4. It signifies all the blessings and benefits which Christ has purchased, and which he gives to true believers, both in time and eternity. See Romans 5:15, Romans 5:17, where the grace of God is opposed to death; i.e. to all the wretchedness and misery brought into the world by Adam's transgression. 1 Corinthians 16:23 : The Grace of the Lord Jesus Christ be with you all - May every blessing purchased by Christ's passion and death be the portion of you all. Galatians 5:4 : Ye are fallen from Grace - ye have lost the blessings of the Gospel by submitting to circumcision.

5. It signifies the apostolic and ministerial office, or the authority to propagate the Christian religion, and the unction or influence by which that office is executed; so in the 5th verse of this chapter, (Romans 1:5) as has been already noted: By whom we have received Grace and apostleship, or, the apostolic office. Romans 13:3 : I say, through the Grace given unto me; i.e. I command you, by the authority of my apostolic office, etc. See also Romans 13:6.

6. It signifies a gift, salary, or money collected for the use of the poor. 1 Corinthians 16:3 : Whomsoever ye shall approve - them will I send to bring your Liberality, την χαριν υμων, your Grace; i.e. the collection made for the poor saints: see 1 Corinthians 16:1. 2 Corinthians 8:4 : Praying us - that we would receive the Gift, την χαριν, the Grace, the contribution made in the Churches of Macedonia, for the relief of the poor. In this sense it is used in Ecclus. 17:22: He will keep the Good Deeds of man, χαριν, the same as ελεημοσυνη, alms, in the beginning of the verse; and it signifies a kind or friendly act, in the same author. Ecclus. 29:16: Forget not the Friendship, χαριτας, of thy surety. Graces or χαρις, was a deity among the ancients; and the three Graces, αι τρεις χαριτες, were called Pitho, Aglaia, and Euphrosyne; πειθω, mild persuasion; αγλαια, dignity; ευφροσυνη, liberality and joyfulness; and these were always painted naked, to show that all benefits should be gratuitous, this being essential to the nature of a gift. See Suidas, in χαριτας.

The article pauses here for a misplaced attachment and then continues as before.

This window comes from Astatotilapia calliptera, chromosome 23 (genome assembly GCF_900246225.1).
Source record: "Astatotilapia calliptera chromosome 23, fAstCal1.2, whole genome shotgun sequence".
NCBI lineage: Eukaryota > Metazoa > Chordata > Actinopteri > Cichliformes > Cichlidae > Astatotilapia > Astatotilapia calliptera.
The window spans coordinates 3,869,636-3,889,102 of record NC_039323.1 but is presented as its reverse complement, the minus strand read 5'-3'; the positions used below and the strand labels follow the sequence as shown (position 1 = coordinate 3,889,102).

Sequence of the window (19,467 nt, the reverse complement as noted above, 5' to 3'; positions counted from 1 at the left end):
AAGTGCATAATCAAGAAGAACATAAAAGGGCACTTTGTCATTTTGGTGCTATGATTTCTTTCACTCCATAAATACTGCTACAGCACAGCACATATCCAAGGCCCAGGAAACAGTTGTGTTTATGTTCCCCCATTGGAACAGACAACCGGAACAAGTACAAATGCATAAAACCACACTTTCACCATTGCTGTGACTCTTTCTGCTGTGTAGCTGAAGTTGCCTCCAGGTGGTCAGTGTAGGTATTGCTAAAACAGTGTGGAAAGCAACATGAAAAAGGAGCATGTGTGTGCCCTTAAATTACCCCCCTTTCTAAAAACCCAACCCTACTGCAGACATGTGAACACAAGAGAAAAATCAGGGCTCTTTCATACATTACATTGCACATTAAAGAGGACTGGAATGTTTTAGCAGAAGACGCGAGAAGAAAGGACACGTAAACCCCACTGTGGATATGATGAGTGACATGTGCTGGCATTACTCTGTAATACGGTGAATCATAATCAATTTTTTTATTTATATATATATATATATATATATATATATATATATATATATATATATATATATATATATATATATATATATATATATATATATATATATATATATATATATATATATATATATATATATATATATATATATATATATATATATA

7. It sometimes signifies merely thanks or thanksgiving. See Luke 17:9 : Doth he thank, μη χαριν εχει, that servant? Romans 6:17 : But God be Thanked, χαρις οε τω θεω. 1 Corinthians 10:30 : For if I by Grace, χαριτι, Thanksgiving, as our margin has it, and properly.

8. It signifies remuneration, wages, or reward Luke 6:32-34 : If ye love them that love you - do good to them which do good to you - lend to them of whom ye hope to receive, what Thank have ye? ποια υμιν χαρις εστι; what Reward have ye? This appears, from the parallel place, Matthew 5:46, to be most evidently the meaning: τινα μισθον εχετε; what Reward have ye? The word is used in this sense by several Greek writers.

9. It signifies whatever is the means of procuring the favor or kindness of another. 1 Peter 2:19, 1 Peter 2:20 : For this is Thankworthy, τουτο γαρ χαρις παρα τῳ Θεῳ, this is the means of Procuring Favor from God.

10. It signifies joy, pleasure, and gratification, which is the, meaning of cara, and with which it is often confounded in the New Testament. Plm 1:7 : For we have great Joy, χαριν γαρ εχομεν πολλην. Tobit 7:18: The Lord give thee Joy, χαριν, for this thy sorrow. In this sense the word is used by the best Greek writers; and in this sense it appears to be used, 2 Corinthians 1:15.

11. It signifies the performance of an act which is pleasing or grateful to others. Acts 24:27 : Felix, willing to show the Jews a Pleasure, χαριτας καταθεσθαι, to perform an act which he knew would be highly gratifying to them.